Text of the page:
Rep. Maxine Waters (D-Calif.) had nothing to say to Bill O’Reilly after the Fox News host made a racist and sexist comment about her Tuesday. But she did have a lot to say to viewers tuning in to MSNBC.
“I am a strong black woman, and I cannot be intimidated. I cannot be undermined,” Waters said after MSNBC host Chris Hayes asked her about O’Reilly’s disastrous insult.
“I cannot be thought to be afraid of Bill O’Reilly or anybody. And I’d like to say to women out there everywhere: Don’t allow these right-wing talking heads, these dishonorable people, to intimidate you or scare you. Be who you are. Do what you do. And let us get on with discussing the real issues of this country.”
The California congresswoman also thanked Hillary Clinton for coming to her defense earlier Tuesday, saying that she appreciated the former secretary of state “standing up for all women and in particular for black women.”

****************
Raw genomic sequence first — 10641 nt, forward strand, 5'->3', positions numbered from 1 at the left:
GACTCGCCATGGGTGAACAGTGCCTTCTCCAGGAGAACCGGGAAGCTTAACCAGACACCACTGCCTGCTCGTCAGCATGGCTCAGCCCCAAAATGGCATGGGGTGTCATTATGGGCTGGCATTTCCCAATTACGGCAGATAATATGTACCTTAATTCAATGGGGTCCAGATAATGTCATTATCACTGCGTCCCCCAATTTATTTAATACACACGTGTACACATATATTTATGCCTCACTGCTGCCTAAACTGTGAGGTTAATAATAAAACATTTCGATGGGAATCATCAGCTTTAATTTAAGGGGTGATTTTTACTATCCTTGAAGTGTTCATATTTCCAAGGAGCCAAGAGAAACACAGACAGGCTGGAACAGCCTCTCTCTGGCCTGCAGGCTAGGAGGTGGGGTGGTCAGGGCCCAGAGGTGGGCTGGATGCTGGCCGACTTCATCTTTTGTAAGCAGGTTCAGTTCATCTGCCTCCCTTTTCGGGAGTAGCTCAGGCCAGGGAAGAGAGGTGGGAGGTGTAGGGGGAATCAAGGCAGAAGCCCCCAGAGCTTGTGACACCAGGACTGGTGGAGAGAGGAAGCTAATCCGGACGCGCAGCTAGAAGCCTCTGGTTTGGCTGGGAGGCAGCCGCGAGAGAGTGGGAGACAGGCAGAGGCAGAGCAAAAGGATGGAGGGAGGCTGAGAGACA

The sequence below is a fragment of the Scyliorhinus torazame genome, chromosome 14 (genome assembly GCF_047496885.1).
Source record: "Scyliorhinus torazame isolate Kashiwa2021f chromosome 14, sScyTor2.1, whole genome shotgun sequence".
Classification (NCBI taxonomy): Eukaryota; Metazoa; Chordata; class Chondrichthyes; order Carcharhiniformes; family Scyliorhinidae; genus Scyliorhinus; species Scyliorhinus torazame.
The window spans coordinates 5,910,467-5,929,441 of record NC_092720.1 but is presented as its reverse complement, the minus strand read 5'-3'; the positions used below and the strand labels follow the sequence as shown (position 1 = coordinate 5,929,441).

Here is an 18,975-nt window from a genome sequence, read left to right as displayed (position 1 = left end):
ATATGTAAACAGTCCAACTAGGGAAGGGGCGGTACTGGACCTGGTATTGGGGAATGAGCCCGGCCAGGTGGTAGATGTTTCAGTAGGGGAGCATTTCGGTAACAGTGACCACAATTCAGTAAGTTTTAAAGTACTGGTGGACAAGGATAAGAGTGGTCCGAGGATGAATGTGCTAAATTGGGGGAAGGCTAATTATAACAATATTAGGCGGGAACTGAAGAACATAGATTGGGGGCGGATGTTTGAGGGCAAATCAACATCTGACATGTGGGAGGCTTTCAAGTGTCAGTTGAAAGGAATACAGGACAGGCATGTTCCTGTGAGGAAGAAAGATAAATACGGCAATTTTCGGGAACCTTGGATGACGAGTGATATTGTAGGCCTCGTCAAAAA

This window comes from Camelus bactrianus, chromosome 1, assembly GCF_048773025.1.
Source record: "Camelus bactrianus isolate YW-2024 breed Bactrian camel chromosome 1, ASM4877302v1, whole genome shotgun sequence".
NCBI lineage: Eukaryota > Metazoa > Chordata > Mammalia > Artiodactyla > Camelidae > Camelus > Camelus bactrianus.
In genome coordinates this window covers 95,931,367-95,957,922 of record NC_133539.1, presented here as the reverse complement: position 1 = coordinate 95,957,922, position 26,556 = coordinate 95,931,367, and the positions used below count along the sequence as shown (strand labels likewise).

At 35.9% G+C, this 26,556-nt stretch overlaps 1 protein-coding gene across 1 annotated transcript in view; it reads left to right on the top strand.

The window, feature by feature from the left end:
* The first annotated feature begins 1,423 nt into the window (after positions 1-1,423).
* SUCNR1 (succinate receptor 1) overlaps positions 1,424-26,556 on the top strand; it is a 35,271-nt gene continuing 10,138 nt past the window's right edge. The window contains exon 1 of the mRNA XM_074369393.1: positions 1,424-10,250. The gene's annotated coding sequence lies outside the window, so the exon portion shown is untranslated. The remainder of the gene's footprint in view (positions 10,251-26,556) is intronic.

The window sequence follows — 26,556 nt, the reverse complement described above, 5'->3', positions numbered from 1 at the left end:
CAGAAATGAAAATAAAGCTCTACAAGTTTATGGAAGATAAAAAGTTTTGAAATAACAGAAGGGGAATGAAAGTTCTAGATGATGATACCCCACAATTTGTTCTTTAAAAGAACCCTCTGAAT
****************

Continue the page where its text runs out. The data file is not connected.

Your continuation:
Hours earlier, O’Reilly apologized to Waters in a statement to The Huffington Post for his comment about Waters’ hair. During an appearance on “Fox & Friends,” O’Reilly responded to a clip of the congresswoman addressing the bigoted behavior of President Donald Trump’s supporters by saying, “I didn’t hear a word she said. I was looking at the James Brown wig.”
Waters said she had nothing to say to O’Reilly but railed against the Fox News host and his former boss, Roger Ailes, for having “no credibility.”
“They have been sued by women. They have had to pay millions of dollars out in fines for harassment and other kinds of things. And so we know about that checkered past. And we also know that when a woman stands up and speaks truth to power that there will be attempts to put her down, and so I’m not going to be put down. I’m not going to go anywhere. I’m going to stay on the issues,” she said.
Shortly after Waters appeared on MSNBC, O’Reilly addressed his racist remark during his Fox News show, but he snickered while he issued an apology to the congresswoman.
Judging from the congresswoman’s inspiring response, she’s not too concerned about O’Reilly.